A housing market that was boiling is now merely simmering - but still radiating heat like never seen before in winter.
Latest Reserve Bank figures show that in June, $8.526 billion was advanced for mortgages - easily outstripping the previous June high of $6.8 billion in June 2016.
And while the latest figure was down on the $8.92 billion borrowed in May it kept up the record of a string of months all ahead of what was the long time record for any month of $7.3 billion set in May 2016.
Since that May 2016 record was broken in September 2020, we've seen every month bar one break the May 2016 mark. The one month that didn't meet the old mark was January 2021. But nevertheless, the $6.36 billion advanced for mortgages this past January was very easily the biggest tally ever for this traditionally quiet month, and beat the previous record (set last year) by a whopping $1.646 billion.
The $8.5 billion borrowed in the latest month takes us to a heady $50.3 billion of mortgages taken out in the first six months of this year.
First home buyers are staying strong in the market.
They borrowed $1.649 billion in June, down from $1.757 billion in May, while their share of the total amount advanced slipped a little to 19.3% in June from 19.7% in May.
Investors were expected to be reined back in by the newly reintroduced RBNZ 40% deposit rules - and that is happening. Having killed the FHBs in the post-lockdown rush last year they are now taking back seat to them, with $1.436 billion borrowed in June, amounting to 16.8% of the total - the lowest total and share for this grouping since before and immediately after lockdown last year. In May investors borrowed $1.57 billion, which was 17.6% of the total.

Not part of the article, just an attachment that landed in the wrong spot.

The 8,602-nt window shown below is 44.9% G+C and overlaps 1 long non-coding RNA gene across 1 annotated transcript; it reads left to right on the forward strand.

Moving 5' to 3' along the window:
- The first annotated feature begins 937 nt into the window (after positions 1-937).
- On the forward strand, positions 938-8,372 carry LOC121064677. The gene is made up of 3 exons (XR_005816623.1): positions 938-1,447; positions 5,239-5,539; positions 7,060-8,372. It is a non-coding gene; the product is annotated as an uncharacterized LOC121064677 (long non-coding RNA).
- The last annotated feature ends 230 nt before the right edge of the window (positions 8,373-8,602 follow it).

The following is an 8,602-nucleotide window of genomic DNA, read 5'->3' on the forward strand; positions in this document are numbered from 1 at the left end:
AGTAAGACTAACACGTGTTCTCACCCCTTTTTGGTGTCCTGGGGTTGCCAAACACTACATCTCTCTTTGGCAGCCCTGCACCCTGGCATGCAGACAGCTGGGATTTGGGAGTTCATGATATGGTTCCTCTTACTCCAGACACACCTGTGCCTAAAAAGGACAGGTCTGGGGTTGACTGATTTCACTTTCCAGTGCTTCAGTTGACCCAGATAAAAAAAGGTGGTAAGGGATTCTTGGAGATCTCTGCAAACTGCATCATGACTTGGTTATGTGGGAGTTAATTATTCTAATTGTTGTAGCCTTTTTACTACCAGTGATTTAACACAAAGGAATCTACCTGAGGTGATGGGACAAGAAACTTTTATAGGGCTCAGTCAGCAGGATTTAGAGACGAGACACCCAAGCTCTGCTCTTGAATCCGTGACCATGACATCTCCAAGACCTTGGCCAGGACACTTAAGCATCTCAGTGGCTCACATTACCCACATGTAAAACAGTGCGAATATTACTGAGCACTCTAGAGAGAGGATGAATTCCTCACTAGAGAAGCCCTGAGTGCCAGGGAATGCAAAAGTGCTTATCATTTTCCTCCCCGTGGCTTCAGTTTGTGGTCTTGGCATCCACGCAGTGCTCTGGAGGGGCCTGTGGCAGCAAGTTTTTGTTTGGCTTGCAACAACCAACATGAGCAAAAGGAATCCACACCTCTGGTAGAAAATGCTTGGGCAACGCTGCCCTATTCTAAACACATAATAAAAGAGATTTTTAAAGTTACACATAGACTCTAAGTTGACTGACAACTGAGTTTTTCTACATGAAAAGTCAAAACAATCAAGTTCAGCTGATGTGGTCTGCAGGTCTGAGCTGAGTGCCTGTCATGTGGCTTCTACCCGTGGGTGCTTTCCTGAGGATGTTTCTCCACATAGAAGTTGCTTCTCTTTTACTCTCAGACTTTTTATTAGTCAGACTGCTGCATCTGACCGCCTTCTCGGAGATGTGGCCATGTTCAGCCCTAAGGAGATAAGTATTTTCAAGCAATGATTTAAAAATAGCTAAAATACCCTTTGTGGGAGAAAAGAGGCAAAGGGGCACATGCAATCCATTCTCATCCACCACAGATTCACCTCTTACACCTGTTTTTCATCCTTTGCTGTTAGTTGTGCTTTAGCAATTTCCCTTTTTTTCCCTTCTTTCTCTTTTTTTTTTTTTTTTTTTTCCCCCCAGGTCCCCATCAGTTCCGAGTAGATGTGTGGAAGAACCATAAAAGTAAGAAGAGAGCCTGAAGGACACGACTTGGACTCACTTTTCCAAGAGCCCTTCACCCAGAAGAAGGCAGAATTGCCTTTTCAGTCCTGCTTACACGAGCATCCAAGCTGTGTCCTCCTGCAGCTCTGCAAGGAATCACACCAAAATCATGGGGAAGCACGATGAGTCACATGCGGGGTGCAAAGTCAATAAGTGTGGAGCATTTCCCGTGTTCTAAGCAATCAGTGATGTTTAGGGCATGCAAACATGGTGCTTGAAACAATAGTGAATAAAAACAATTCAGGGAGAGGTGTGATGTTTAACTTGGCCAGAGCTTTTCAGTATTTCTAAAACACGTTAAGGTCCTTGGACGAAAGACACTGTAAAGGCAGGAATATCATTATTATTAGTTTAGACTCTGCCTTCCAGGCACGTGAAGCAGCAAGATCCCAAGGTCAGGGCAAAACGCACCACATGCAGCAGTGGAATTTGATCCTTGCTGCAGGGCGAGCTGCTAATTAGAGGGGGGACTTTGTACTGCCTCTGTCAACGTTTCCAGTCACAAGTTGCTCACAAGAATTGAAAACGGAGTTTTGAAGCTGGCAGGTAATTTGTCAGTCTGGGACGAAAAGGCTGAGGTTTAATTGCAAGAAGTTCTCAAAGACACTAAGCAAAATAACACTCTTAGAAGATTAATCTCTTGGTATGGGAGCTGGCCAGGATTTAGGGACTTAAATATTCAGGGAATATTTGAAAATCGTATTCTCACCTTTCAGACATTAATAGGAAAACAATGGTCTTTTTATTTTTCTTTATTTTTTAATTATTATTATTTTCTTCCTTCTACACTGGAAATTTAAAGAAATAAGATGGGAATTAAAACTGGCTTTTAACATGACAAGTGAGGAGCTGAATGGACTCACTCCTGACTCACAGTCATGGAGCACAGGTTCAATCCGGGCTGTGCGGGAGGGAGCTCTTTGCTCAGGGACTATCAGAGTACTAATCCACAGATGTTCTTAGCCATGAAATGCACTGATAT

So, the market is slowing a little. But all things are relative.
What is clear is that the FHBs and owner-occupiers have been more than willing to take up any slack provided by the retreat of investors.
These figures would again tend to suggest that the RBNZ is going to be well-out with its predictions of house price inflation virtually being snuffed out in this quarter.
In its May Monetary Policy Statement, the Reserve Bank predicted house price inflation of 28.5% for the June 2020 year and then falling all the way back to just 0.4% in 12 months time. In terms of quarterly figures it projected that quarterly house price inflation would drop from an actual 7.9% in the March quarter, to an estimated 5.5% in the June quarter and then just 0.2% in the September quarter.
If there aren't some serious signs of the housing market cooling considerably in July's housing sales and mortgage figures then the RBNZ may have to go back to the drawing board.
It could of course take more stringent action against investors - but they are now backing off. As stated above, the FHBs and other owner-occupiers have been more than happy to take up the slack.